2. All types of exercise are beneficial. In fact, walking just 20-30 minutes 4-5 times per week can make a big difference in managing blood sugars.
  3. Beware of hypoglycemia. You have a higher risk of low blood sugar when exercising. Generally speaking, eat a snack containing slow-absorbing carbs and protein before and after an exercise session. Keep fast-acting carbs on hand in the event of a low, such as juice or glucose tabs.
  4. Check blood sugar before and after.

 

Sources:

  1. Colberg S. Increasing Insulin Sensitivity. Diabetes Self-Management. https://www.diabetesselfmanagement.com/managing-diabetes/treatment-approaches/increasing-insulin-sensitivity/. Accessed October 26, 2018.
  2. Way K, Hackett D, Baker M, Johnson N. The Effect of Regular Exercise on Insulin Sensitivity in Type 2 Diabetes Mellitus: A Systematic Review and Meta-Analysis. Diabetes & Metabolism Journal. https://www.ncbi.nlm.nih.gov/pmc/articles/PMC4995180/. Accessed October 26, 2018.
  3. International Anesthesia Research Society (IARS). How Doe Exercise Affect Nerve Pain? Science Daily. https://www.sciencedaily.com/releases/2012/06/120601120513.htm. Accessed October 26, 2018.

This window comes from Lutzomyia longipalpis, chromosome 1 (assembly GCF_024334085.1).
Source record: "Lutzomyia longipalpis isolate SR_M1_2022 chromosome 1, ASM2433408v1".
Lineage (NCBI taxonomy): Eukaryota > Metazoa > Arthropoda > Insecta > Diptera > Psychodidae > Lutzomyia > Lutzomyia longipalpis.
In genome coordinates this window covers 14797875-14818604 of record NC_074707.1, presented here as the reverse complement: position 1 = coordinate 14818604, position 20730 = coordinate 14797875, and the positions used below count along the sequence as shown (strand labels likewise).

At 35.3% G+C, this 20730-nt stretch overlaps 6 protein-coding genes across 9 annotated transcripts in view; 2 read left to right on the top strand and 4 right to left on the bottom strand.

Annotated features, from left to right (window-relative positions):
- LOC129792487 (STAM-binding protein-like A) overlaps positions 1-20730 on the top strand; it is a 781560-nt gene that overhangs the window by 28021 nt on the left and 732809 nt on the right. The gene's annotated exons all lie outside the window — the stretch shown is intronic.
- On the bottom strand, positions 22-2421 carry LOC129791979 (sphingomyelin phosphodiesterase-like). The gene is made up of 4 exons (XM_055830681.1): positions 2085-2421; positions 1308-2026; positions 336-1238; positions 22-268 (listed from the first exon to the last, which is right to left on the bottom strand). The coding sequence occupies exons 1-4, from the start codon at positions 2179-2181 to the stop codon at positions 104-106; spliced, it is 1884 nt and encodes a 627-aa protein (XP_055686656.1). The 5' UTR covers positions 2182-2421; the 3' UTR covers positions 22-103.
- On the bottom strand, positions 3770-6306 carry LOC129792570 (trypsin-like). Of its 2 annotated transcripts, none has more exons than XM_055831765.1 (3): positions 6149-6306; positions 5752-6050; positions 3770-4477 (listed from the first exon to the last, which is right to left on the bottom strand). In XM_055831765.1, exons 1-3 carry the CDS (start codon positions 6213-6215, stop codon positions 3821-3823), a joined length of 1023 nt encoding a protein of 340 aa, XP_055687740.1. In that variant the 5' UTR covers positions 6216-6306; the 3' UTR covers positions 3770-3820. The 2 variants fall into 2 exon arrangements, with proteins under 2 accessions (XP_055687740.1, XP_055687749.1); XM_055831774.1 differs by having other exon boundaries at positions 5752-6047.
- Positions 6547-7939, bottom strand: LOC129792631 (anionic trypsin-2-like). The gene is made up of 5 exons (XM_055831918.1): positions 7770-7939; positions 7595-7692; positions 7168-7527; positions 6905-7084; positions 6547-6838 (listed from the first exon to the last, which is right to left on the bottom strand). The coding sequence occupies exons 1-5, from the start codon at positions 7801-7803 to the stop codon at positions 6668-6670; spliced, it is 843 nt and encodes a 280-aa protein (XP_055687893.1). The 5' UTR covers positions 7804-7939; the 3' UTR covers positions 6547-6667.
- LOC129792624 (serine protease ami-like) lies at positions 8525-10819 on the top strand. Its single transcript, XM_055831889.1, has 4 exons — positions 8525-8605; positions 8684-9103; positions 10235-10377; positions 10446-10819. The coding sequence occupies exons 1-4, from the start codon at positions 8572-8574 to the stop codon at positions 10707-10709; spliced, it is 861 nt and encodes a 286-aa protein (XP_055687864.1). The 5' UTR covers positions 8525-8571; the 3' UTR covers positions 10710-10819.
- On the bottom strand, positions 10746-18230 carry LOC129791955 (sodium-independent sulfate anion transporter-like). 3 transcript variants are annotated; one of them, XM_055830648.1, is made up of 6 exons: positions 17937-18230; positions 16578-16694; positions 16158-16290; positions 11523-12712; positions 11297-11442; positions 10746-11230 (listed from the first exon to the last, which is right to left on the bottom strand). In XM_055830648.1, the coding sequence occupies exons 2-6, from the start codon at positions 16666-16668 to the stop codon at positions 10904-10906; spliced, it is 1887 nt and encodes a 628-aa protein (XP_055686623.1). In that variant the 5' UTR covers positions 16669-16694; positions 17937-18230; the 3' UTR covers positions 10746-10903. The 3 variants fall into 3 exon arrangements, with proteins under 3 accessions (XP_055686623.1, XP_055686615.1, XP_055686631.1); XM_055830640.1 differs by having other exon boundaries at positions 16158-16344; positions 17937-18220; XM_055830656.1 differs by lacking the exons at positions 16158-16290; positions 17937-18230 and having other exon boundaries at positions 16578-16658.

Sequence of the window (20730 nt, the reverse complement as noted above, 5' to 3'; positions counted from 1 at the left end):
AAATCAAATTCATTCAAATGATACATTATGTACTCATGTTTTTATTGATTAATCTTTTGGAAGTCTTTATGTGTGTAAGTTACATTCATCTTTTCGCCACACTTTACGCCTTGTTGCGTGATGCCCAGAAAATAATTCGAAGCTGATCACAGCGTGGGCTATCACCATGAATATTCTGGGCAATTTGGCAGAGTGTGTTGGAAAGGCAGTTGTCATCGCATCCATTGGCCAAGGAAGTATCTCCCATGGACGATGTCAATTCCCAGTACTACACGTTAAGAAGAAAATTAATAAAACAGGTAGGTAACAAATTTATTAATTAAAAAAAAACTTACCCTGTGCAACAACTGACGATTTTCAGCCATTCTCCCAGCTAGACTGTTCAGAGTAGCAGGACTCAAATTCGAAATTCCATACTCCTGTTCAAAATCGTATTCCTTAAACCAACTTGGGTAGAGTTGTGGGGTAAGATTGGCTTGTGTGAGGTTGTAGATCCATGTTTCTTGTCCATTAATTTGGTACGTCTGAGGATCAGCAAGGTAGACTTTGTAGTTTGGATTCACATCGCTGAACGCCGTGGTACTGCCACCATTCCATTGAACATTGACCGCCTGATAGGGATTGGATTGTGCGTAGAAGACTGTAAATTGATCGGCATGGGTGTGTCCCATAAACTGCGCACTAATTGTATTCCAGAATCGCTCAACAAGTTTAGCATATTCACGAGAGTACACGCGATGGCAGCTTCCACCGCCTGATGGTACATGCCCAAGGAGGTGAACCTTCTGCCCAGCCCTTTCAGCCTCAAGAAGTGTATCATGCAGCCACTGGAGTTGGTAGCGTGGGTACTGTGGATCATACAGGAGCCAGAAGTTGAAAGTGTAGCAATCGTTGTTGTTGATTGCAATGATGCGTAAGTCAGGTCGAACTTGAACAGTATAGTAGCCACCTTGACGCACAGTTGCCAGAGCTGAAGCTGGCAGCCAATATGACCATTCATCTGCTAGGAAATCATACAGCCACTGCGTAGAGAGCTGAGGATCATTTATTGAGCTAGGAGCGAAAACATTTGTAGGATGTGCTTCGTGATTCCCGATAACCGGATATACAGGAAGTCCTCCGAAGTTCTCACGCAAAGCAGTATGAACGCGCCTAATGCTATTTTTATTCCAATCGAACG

4. Dobson J, McMillan J, Li L. Benefits of exercise intervention in reducing neuropathic pain. Frontiers in Cellular Neuroscience. https://www.ncbi.nlm.nih.gov/pmc/articles/PMC3983517/. Accessed October 26, 2018.
  5. Mayo Clinic Staff. Exercise: A drug-free approach to lowering high blood pressure. Mayo Clinic. https://www.mayoclinic.org/diseases-conditions/high-blood-pressure/in-depth/high-blood-pressure/art-20045206. Accessed October 28, 2018.
  6. Moll J. Exercise and Lowering Cholesterol. Very Well Health. https://www.verywellhealth.com/how-does-exercise-lower-cholesterol-697888. Accessed October 28, 2018.
  7. Hensel M. How Stress Hormones Raise Blood Sugar. Insulin in Nation. https://insulinnation.com/treatment/how-stress-hormones-raise-blood-sugar/. Accessed October 28, 2018.
  8. Orenstein B. How Exercise Can Improve Your Diabetes. Everyday Health. https://www.everydayhealth.com/hs/type-2-diabetes/how-exercise-can-improve-diabetes/. Accessed October 28, 2018.
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This information is not intended as a substitute for the advice provided by your physician or other healthcare professional or any information contained on or in any product label or packaging. Do not use the information from this article for diagnosing or treating a health problem or disease, or prescribing medication or other treatment. Always speak with your physician or other healthcare professional before taking any medication or nutritional, herbal or homeopathic supplement, or using any treatment for a health problem. If you have or suspect that you have a medical problem, contact your health care provider promptly. Do not disregard professional medical advice or delay in seeking professional advice because of something you have read in this article.